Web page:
Is the Town of Apple Valley shifting its position? (April 26, 2015)

Is the Town of Apple Vally (TOAV) subtly shifting its position on the water issue? Once, TOAV representatives seemed to be saying that they wanted to control the supply of water to the Town and its residents. Now they seem more and more to be saying they want to control the Town’s water system.

For example, on March 8th, the Daily Press ran a piece by Town Manager Frank Robinson entitled, Acquiring Ranchos Water Company is right move for Apple Valley. Robinson leads off by stating flatly, Our community has made it clear: The Town of Apple Valley should control its water future. That same day, TOAV posted a link to this article on Facebook.

TOAV community water ownership

The appearance of this article marked the beginning of efforts by TOAV to push publicly for the hostile takeover of Apple Valley Ranchos Water Company (AVRWC). A few days later on March 15th, TOAV directed its followers on Facebook to a website dedicated to the takeover: — Seeking Local Control Of Our Water. This same website even has a page dedicated to The benefits of community owned water (, which was posted on April 10th.

More recently, though, TOAV seems to been changing its tune. On April 24th, TOAV told its followers on Facebook that Public ownership of Apple Valley’s water system is critical to our future.

Enquiring minds certainly want to know, What’s the difference between ’controlling the water’ and ’controlling the water system’? As it turns out, the answer is extremely important.

Anyone who has purchased a house owns a water system; the pipes, faucets, and other fixtures within the property and inside the house … the plumbing in the common vernacular. However, the amount of water contained in your water system is restricted to that which has already been purchased from the water utility, which has pipes of its own along with the water (or rights to water) to flow through its system. Unless you get your water from your own well, if you want additional water from your water system, you need to purchase water from the water utility. You have control of the amount of water you use, but you have no control over the supply of water to your system, including its cost, its quality, or even its availability.

So, does TOAV want to purchase water (or water rights), or does it want to buy plumbing?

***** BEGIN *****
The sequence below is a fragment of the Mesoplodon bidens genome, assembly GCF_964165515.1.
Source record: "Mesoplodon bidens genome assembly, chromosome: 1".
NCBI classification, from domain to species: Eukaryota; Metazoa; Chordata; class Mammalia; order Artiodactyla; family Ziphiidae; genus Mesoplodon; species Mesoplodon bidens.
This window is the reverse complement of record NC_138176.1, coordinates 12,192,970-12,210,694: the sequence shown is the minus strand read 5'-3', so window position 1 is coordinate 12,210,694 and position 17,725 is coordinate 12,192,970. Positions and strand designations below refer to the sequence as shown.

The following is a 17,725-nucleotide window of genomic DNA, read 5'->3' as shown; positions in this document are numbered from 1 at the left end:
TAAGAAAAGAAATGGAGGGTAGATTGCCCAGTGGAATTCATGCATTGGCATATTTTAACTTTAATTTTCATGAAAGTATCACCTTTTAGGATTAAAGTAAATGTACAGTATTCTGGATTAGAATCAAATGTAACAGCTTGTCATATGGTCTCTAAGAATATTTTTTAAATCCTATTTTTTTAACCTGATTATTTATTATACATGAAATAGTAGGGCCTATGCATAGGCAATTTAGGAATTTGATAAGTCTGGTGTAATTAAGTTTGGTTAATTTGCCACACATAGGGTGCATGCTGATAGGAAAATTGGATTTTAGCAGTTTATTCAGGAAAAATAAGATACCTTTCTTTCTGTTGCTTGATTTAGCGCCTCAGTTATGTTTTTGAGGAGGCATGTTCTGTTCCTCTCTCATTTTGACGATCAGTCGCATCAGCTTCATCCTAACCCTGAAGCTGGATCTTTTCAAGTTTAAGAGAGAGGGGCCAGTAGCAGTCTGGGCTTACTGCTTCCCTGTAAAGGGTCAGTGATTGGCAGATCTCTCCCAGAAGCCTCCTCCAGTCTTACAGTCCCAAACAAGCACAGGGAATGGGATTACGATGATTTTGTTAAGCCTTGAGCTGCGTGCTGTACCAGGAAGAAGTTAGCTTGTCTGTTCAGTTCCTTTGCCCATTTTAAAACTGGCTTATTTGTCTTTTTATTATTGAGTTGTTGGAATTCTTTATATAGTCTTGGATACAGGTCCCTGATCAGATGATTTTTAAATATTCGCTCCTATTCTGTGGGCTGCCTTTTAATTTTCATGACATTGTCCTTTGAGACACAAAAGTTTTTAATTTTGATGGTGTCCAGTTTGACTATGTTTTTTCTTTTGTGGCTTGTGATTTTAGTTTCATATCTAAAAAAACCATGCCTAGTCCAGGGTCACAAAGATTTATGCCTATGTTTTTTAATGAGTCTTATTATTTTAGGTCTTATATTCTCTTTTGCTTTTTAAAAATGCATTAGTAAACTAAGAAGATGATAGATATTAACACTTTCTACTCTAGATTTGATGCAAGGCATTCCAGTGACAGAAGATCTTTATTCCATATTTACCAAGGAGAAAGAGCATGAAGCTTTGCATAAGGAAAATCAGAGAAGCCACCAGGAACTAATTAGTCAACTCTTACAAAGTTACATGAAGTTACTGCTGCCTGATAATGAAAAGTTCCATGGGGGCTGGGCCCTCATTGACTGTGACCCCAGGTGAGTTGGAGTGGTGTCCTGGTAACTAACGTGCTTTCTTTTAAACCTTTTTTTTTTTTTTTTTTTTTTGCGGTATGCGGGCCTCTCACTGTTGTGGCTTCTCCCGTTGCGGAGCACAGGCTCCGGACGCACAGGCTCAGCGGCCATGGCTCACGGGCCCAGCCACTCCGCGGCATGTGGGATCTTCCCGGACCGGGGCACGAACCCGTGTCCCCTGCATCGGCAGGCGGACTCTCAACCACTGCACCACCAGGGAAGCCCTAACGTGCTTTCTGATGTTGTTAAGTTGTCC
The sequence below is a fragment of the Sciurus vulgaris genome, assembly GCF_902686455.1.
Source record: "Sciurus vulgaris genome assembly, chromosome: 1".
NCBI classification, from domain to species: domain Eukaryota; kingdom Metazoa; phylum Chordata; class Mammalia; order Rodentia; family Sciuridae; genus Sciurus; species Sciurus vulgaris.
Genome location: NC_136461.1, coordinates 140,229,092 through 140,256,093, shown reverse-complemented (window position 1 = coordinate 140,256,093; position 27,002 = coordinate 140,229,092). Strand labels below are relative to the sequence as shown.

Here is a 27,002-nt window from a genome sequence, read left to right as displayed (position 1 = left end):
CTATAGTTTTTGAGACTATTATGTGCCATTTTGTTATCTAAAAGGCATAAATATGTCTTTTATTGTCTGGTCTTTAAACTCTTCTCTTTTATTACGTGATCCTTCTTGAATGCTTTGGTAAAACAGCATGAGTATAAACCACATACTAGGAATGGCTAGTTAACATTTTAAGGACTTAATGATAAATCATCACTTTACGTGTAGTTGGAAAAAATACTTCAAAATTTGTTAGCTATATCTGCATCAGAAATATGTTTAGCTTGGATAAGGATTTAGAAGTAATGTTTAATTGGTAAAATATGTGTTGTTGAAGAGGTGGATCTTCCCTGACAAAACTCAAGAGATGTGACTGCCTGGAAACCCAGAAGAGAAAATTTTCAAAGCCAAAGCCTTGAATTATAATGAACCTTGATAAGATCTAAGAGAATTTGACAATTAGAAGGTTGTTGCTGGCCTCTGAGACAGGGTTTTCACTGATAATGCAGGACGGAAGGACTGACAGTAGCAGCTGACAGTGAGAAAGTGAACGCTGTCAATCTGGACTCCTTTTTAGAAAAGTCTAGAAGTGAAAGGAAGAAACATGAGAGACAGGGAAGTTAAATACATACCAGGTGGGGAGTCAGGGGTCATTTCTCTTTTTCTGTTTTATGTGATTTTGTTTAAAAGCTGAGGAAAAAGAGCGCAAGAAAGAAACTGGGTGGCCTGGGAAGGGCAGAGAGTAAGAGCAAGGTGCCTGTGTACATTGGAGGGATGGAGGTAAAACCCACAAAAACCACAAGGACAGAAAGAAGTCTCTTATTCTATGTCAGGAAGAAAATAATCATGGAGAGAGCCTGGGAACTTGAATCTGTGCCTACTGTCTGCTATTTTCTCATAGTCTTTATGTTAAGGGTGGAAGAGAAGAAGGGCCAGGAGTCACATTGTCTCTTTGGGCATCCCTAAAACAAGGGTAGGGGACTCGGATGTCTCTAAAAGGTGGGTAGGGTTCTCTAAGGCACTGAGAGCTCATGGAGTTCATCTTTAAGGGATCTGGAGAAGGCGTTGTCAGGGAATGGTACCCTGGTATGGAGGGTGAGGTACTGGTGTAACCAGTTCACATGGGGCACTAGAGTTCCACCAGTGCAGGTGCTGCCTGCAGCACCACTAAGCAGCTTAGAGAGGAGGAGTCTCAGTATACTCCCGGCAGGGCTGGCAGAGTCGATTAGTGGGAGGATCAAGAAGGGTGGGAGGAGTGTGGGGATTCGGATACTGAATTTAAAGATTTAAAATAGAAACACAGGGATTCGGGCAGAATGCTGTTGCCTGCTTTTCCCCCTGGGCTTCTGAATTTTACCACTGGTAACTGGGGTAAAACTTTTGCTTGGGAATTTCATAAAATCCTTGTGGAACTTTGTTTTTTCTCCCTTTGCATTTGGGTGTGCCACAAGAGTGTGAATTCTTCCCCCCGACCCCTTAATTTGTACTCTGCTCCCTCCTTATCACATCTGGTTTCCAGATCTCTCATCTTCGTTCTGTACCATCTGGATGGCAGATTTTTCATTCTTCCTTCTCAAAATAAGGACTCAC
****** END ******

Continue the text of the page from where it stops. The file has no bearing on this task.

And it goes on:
More and more, it’s looking as though TOAV wants to buy plumbing, all the while allowing residents to think that TOAV is planning to buy water.

TOAV made a big deal about an appraisal setting the worth of AVRWC at only $45.54 million. To put this in perspective, AVRWC says it has 450 miles of pipe, which it values at $1 million per mile, rendering its self-valuation closer to $450 million, roughly ten times that of TOAV’s appraiser. Even TOAV council member Scott Nassif acknowledged in 2014 that Carlyle Group had paid more than $100 million to acquire AVRWC. TOAV would have us believe that AVRWC is worth less than half as much now, despite increases due to inflation, and improvements to the system due to upgrades and repairs performed by AVRWC since the purchase by Carlyle Group.

But if you read the appraisal, you will note that in addition to discounting the value of AVRWC’s infrastructure by half, there is a key component missing: Water rights. TOAV’s low-ball appraisal includes no water. Not one drop. This would put TOAV (and most of its residents) in the same position as a homeowner who has all the plumbing he needs, but who still has to buy water to make it useful.

Let’s set aside, for now, the fact that if TOAV does wind up purchasing the water system from AVRWC, the final price will almost certainly be well in excess of $45 million dollars.

Instead, let’s look at what it could cost to fill that water system with water so that residents of Apple Valley get what they think TOAV is buying for them.

Published reports indicate that AVRWC owns or controls more than 13,000 acre-feet of water. Given that Hesperia just purchased water rights at the rate of $8,300 per acre-foot, that makes AVRWC water rights holdings worth somewhere in the neighborhood of $113,000,000 … assuming the drought doesn’t drive up prices for water between now and the conclusion of this transaction.

The bottom line is that while there are many uncertainties in what TOAV thinks it is doing, the one clear thing is that TOAV is not expecting that $45 million to buy any water or water rights in its proposed hostile takeover of AVRWC. Therefore, the amount of control it would be buying is minimal at best.

So what is TOAV really up to? Right now, it’s anyone’s guess.

Greg Raven is Co-Chair of Apple Valley Citizens for Government Accountability, and is concerned about quality of life issues.